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Fwd: Re: [aprssig] Packet routing, path specification.

Robert Bruninga bruninga at usna.edu
Fri Jun 24 13:03:38 UTC 2005


>>> HamLists at ametx.com 06/24/05 7:59 AM >>>
>Why is it so important to allow everyone the ability 
>to break the network just because you want to 
>see how far your packets can go?  

You are not correctly interpreting what I am saying.

1) I never want to see how "far I can go".

2) All of my examples and usages are to get my
    packets to where they*need* to go, not
    as *far* as they can go.

3) I have clearly demosntrated how there is nothing
    wrong with me using a 3 hop directed  path of 
    say DIGI1, DIGI2, DIGI3 to commuicate with
    someone I *need* to communicate with on APRS
    3 hops away in an area where 2 hops is considere
    a maximum, because a 2 hop WIDE2-2 will generate
    from 4 to 8 copies on the network where as the
    directed 3 hop path only generates half to a 3rd
    the load on the same network

4) Using *my* chosen path to accomplish *my*
    immediate communications need, at a reduced*
    load on the network in my mind does not 
    constitute "breaking the network"...

5) And the New-N Paradigm being implemented
    for the first time does add network protection
    to the network from abuse of large values of
    N.  Thus there is no longer the potential for
    abuse as there was before by people simply
    not understanding what they were doing.
    Under New-N each digi traps large N's.

>Seems rather egotistical to me, Bob.  And very 
>inconsiderate of the other hams in your area.

I dont see how you can claim, my *fewer*
packets on the system in any way is inconsiderate.
I would say the opposite.  Letting my match my
path to the need of the individual packet is 100%
in keeping with the general rules of the Amateur
Radio service.  That is "use the minimum power
(path) necessary to do the job".

Your NSR routing enforces one-rule fits all and
will flood the local area with every packet no
matter how important or how trivial or to whom
it is directed.  While preventing any flexibility of
the sender in responding to changing circumstances
or needs, and is 100% dependent on the internet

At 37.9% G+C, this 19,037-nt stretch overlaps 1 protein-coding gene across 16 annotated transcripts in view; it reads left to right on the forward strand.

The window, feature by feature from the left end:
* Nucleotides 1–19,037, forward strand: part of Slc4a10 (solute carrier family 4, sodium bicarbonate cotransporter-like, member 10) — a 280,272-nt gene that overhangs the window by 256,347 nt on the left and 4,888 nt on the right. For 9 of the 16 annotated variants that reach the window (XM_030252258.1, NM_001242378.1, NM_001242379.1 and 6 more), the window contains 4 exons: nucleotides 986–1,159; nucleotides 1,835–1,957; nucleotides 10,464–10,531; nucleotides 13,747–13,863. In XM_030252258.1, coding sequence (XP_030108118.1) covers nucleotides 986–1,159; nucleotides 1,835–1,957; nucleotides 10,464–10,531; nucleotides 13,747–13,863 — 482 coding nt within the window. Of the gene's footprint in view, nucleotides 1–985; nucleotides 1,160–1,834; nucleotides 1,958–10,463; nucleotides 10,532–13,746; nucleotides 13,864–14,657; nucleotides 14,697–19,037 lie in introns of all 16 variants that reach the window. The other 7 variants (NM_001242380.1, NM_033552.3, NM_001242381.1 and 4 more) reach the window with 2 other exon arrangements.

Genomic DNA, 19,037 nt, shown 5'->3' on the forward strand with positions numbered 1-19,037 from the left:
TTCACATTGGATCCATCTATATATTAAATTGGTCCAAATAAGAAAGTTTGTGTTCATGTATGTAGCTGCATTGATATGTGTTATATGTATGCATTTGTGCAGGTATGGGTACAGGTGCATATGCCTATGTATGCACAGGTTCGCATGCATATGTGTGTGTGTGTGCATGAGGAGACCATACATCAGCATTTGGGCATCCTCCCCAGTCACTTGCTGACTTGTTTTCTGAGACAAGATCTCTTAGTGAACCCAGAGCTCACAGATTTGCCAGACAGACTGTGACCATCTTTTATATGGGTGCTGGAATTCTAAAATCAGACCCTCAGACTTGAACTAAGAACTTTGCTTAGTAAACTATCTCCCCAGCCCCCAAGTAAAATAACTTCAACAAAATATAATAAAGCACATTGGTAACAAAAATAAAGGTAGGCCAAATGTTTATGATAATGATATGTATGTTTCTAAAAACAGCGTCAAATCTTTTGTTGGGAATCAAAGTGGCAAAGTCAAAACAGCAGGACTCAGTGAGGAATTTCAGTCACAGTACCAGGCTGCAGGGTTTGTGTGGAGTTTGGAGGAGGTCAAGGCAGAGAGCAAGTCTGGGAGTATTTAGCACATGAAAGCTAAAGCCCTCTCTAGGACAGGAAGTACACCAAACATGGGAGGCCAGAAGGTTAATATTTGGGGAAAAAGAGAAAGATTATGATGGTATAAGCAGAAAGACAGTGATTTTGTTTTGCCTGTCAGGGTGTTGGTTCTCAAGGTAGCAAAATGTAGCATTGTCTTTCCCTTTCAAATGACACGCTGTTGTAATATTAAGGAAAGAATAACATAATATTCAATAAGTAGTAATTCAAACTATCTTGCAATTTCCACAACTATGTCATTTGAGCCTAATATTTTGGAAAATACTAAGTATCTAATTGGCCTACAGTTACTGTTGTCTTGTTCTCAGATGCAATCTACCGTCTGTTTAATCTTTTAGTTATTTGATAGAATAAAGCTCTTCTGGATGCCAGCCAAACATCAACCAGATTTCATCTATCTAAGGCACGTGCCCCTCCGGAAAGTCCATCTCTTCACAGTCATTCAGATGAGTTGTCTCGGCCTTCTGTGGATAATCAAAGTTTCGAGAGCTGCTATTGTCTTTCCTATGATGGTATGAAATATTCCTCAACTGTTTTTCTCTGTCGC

or other off-channel assets to communicate across
pre-defined boundaries.

>You seem to think that "we have fixed 70% of the
> problems with the new paradigm".  That is not true 
>and cannot be substantiated.  

It most certainly can.  ANyone running APRS dos
for example at the press of one key (the ANALYZE
command) can instantly see the progress.  And
anyone can run my APRStest.exe and compare 
today's results with what we had 6 months ago.

Back then something like 80% of all packets around
here were dupes being generated by users of RELAY 
and WIDE and abusers of WIDE5-5 and above.  
Today, those numbers are way down.  These are
absolute un arguable on-air statistics.  I dont see 
how you can call that "unsubstantiated..."

>What you have done is put a bandaid on hemorrhage,
>...will continue to get worse ...as_ people figure out 
>how easy it is to get around [the limits].

My experience is that Hams will follow the rules as long
as the rules are well spelled out.  Sure they can 
intentionally break the rules and abuse the system.
But I dont think they will.  In the past, there were so
many confusing and conflicting rules it was impossible
to expect the users to adhere to what is best for the
network.  Under the New-N, everyone is learning that
what is best for the network *is best for them too*.

>we have people here using WIDE4-6 to get around 
>local implementations and they are causing a _lot_ of 
>QRM because they are trying to message with those paths).

That is easy to fix.  
1) educate them about the damage that path causes
2) suggest a better DIGI1,DIGI2,DIGI3 path
3) Trap 4-6 at their point of entry
4) Budlist them

That is the advantage of the New-N paradigm, is
that the sysop now has the tools to address those
few problem cases.

>Unfortunately, Bob, NSR is an all or nothing 
>proposition (the end goal is to eliminate source-routing
>100%). 

Which removes the option for the sender to get
any specific packet where *he* knows it needs to go
if they are different than what the surrounding
SYSOPS allow.  Or conversly, any event or special
need will have to be coordinated through all the 
sysops and all the digis parameters changed on a
case-by-case basis to do anything out of the
ordinary.   This is just not my idea of supporiting
the inherrent flexibility of the APRS system to respond
instantly to emergent needs in the field.

I suggest that maybe NSR might do very well
as a HAM radio substitute for the internet but
in that application, it should probably be on 
a different frequency.  Maybe 145.01 could
be improved by going to NSR.  The link-by
link source routing of the old NETROM and
THENET roms are CLEARLY a case of Source
Routing that is long overdue for upgrade to
NSR.

Bob




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